I come from a family of men and women who have dedicated their lives to the service of this country in our Armed Forces, including my father, brothers, grandfather and cousins.
My father retired from the Navy in 2005 after nearly 25 years of service. Although he spent months at a time away from the family while he was deployed, I still have memories of him helping me with my homework, cooking breakfast on Saturday mornings, and meeting my teachers for parent-teacher conferences. But the fact remains that my (working) mother was the primary caregiver for me and my siblings. Which begs the question: Are military service members, by virtue of their service, at a disadvantage when it comes to child custody?
The answer is not a simple one, and begs a few other questions.
Can A Deployed Parent Be Subjected to a Custody Action?
First, can a parent who is deployed to a foreign country be subjected to a custody action? Although the Servicemembers Civil Relief Act (SCRA) allows members of our armed forces to delay various civil proceedings initiated against them while they are deployed, some states disregard SCRA in the child custody context because they believe that the best interests of the child outweigh any federal protections granted to the child’s servicemember parent. Other states have passed laws intended to bolster SCRA protections for military service members who are involved in child custody disputes.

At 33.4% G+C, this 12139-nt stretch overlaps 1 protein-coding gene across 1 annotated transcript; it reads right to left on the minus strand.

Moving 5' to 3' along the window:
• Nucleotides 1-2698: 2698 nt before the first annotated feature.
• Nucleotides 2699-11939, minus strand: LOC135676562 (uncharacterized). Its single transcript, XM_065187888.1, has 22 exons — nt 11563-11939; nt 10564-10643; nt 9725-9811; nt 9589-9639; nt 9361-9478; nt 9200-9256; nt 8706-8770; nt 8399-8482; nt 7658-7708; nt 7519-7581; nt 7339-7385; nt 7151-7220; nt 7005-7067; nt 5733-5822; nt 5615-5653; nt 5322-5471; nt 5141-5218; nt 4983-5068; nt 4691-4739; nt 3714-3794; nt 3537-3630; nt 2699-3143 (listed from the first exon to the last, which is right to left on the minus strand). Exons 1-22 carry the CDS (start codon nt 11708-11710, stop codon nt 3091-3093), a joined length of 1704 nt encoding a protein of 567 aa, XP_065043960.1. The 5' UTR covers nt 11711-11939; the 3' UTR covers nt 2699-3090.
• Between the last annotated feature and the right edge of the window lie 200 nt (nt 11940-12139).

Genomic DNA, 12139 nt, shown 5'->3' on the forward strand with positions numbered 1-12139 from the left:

Is It Difficult For Armed Forces Personnel to Retain Custody of Their Children?
Second, is it difficult for members of the armed forces to retain custody of their children? Again, the answer is not simple. Courts make child custody determinations based upon the best interests of the child. There are several factors that help the court determine what is, in fact in the best interest of the child.
What Are the Armed Forces Child Custody Laws in Utah
In Utah, the weightiest factor is which party has been the child’s primary caregiver. However, determining even this factor can be fairly complex when the military party is primarily responsible for the child’s care when they are not deployed. The complexity of determining who the child’s primary caregiver is when military servicemembers are involved sometimes leads to results that seem unfair or punitive towards the servicemember.
Due to the special circumstances of military service, it is imperative for members of the military who are involved in custody disputes or believe that they may end up in a custody dispute to seek legal counsel from an attorney who is experienced in handling custody cases for military personnel. Additionally, most branches of the military offer pre-deployment planning services for military parents.
photo courtesy U.S. Army